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Hello everyone,
This update will be fully devoted to the recent Olympiad. As usual you will see a lot of top players in action and no less than seven decisive games out of eight. Curiously, the Open Spanish is gaining in popularity, we have two games with it this month, and of course the Italian is still one of the top choices.

Download PGN of October ’18 1 e4 e5 games

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Spanish 6.d3 b5 7.Bb3 d6 8.a3 [C84]

The game Nepomniachtchi, I - Wojtaszek, R 43th Chess Olympiad Batumi 2018, featured a rather popular line of the 6.d3 system.

Here Ian recaptured on a2 with his knight, 12.Nxa2, a move which was introduced by Karjakin last August. Earlier 12.Rxa2 was more popular and it has already been considered on our pages. After 12...Nc6 13.c4 Nd4 White played 14.Nc3, following a blitz game, which the world champion played with the black pieces against Grischuk. The only classical predecessor, Vachier Lagrave,M (2804)-Aronian,L (2799) Tbilisi 2017 saw 14.Be3. Now the Russian GM demonstrated an improvement, 16.Bd2, instead of the 16.Be3 which was played by Grischuk. Black’s first inaccuracy was 18...d5?!, which allowed White to set him many problems, but Black’s position was still in the defensive range. However, 33...Rf4? and 37...Rxa3? ruined Black’s hopes for a successful result.

After a quiet opening nothing promised serious winning chances for either of the two sides and, indeed, Black was close to equalising. However, his inaccuracies 18...d5?! and 29...Qd6?! led first to a White edge and after 35...Qd6?!, 37...Rxa3? to a disaster. Although the line which occurred in the game looks rather equal, accurate play is required from Black. In particular, 18...Bd8 promised equality.

Spanish Open variation with 6...Be7 7.Re1 b5 8.Rxe4 d5 9.Nxe5 Nxe5 10.Rxe5 bxa4 [C84]

In the game Aronian, L - Mamedyarov, S 43th Chess Olympiad Batumi 2018, an important encounter between the best Armenian and Azeri players took place.

Black surprised his opponent with the relatively unusual line of the Open Spanish involving 6...Be7. In reply Levon chose the extremely rare 11.Qe1, instead of the 11.c4 or 11.b3 that we studied earlier. However, this experiment didn’t work out well, maybe because Aronian played 12.Re3, instead of the 12.Re2 from the only preceding game. Shakh reacted correctly with 12...c5 and obtained equal chances, but his 14...Rb8 was inaccurate and could have given White a slight edge, should he have played 15.Re1. Instead, Black had to prefer 14...a3! with roughly equal chances. Black’s over-optimistic 16...Bd6? could have cost him dearly. In order to change the course of the game he sacrificed a piece and eventually forced Levon to err, 26.Re1? and 27.Ke2?? turned the tables. A very interesting fighting game, but White's best chance to set problems is 12.Re2.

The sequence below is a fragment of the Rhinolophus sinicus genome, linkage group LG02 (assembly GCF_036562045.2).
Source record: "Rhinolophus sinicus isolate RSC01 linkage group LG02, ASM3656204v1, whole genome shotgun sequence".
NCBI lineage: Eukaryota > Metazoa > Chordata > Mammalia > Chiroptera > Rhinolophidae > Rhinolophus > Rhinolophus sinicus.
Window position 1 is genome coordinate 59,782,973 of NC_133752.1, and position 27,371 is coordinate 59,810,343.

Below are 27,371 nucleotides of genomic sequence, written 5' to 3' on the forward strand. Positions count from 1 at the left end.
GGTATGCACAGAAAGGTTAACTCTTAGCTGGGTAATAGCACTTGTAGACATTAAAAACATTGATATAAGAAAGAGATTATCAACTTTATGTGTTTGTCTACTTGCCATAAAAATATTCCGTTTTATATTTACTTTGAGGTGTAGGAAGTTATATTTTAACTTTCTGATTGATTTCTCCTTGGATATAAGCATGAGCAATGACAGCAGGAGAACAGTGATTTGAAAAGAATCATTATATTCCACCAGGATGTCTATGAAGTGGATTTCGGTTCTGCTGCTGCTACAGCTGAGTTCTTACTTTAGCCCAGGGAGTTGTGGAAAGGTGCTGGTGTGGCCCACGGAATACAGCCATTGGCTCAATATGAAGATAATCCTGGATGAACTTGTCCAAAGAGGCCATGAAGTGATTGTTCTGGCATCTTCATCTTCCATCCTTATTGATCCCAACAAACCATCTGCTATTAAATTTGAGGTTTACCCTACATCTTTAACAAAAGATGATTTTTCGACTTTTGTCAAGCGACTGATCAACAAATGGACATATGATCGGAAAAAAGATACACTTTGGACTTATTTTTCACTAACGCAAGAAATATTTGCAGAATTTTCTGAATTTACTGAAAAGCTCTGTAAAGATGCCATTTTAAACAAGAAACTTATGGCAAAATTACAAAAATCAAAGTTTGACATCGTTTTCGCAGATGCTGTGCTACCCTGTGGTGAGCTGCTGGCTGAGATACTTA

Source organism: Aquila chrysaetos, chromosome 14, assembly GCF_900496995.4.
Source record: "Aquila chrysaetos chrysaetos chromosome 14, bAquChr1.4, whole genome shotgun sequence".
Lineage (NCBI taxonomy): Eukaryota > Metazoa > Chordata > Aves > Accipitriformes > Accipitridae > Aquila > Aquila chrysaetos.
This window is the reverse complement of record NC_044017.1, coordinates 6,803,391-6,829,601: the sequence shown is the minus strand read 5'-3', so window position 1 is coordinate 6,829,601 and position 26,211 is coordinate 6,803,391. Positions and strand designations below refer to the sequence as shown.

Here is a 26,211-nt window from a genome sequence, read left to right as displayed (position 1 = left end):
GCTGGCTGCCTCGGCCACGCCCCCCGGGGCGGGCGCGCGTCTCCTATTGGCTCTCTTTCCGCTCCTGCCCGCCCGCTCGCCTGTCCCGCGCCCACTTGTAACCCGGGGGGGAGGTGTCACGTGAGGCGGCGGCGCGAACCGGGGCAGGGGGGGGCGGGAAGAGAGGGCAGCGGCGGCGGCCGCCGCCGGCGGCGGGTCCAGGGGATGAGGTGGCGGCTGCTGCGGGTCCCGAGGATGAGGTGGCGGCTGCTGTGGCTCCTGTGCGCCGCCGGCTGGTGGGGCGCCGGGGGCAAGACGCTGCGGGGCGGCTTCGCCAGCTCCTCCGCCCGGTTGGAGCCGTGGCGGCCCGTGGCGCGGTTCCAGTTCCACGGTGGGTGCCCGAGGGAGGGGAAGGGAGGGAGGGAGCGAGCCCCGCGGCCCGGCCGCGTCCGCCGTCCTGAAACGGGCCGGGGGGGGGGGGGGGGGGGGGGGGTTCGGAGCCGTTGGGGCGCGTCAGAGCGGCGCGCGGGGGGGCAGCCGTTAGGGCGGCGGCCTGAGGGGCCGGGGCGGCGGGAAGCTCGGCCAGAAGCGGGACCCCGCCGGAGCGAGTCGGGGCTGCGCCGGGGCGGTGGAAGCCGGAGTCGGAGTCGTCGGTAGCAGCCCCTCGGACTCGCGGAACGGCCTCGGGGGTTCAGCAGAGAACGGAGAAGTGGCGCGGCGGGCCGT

Spanish Open variation 9.Nbd2 Be7 10.c3 0-0 11.Bc2 f5 12.Nb3 Qd7 [C83]

The game Vitiugov, N - Vidit, S 43th Chess Olympiad Batumi 2018, saw a surprising novelty in the diagram position given below:

Here the Russian player played 13.Qe1 in a well-known position. Black reacted by the rather standard 13...a5, when 13...Bf7 deserved serious attention. However, White didn’t take advantage of Black’s last move with 14.Nbd4, playing instead 14.a4 and probably underestimating 14...bxa4! followed by 16...Nc5! and 17...Nb3! This strong sequence allowed the Indian player to equalise. 13.Qe1 is an interesting new idea, but White has to proceed with 14.Nbd4.

Spanish. Yurtaev Defence 8.d4 Bb6 9.a4 [C78]

The game Navara, D - Morovic Fernandez, I 43th Chess Olympiad Batumi 2018, featured a line which hasn’t been seen on our pages for quite a while:

White has just advanced the a-pawn to a4 and Black reacted with 9...Bg4. After the moves 10.h3 Bh5 Navara introduced a novelty in what is already a rare position in itself, 11.g4. Earlier White played mostly 11.Bg5, which I annotated here for you 10 years ago. The play took on a forced character, 11...Bg6 12.g5 Nxe4! 13.Bd5 Ne7 14.Bxa8 Qxa8 and Black first obtained good compensation for the sacrificed material and then had a clear edge after White made two consecutive mistakes: 19.Qc4?! and 20.Qb4. Only a blunder in time trouble prevented him from winning the game. A well-played game by the Chilean GM who outplayed his strong opponent in the complications, but failed to convert a huge advantage. The novelty 11.g4 doesn't promise any opening advantage, while Black has to answer 15.axb5 with 15...Qc8!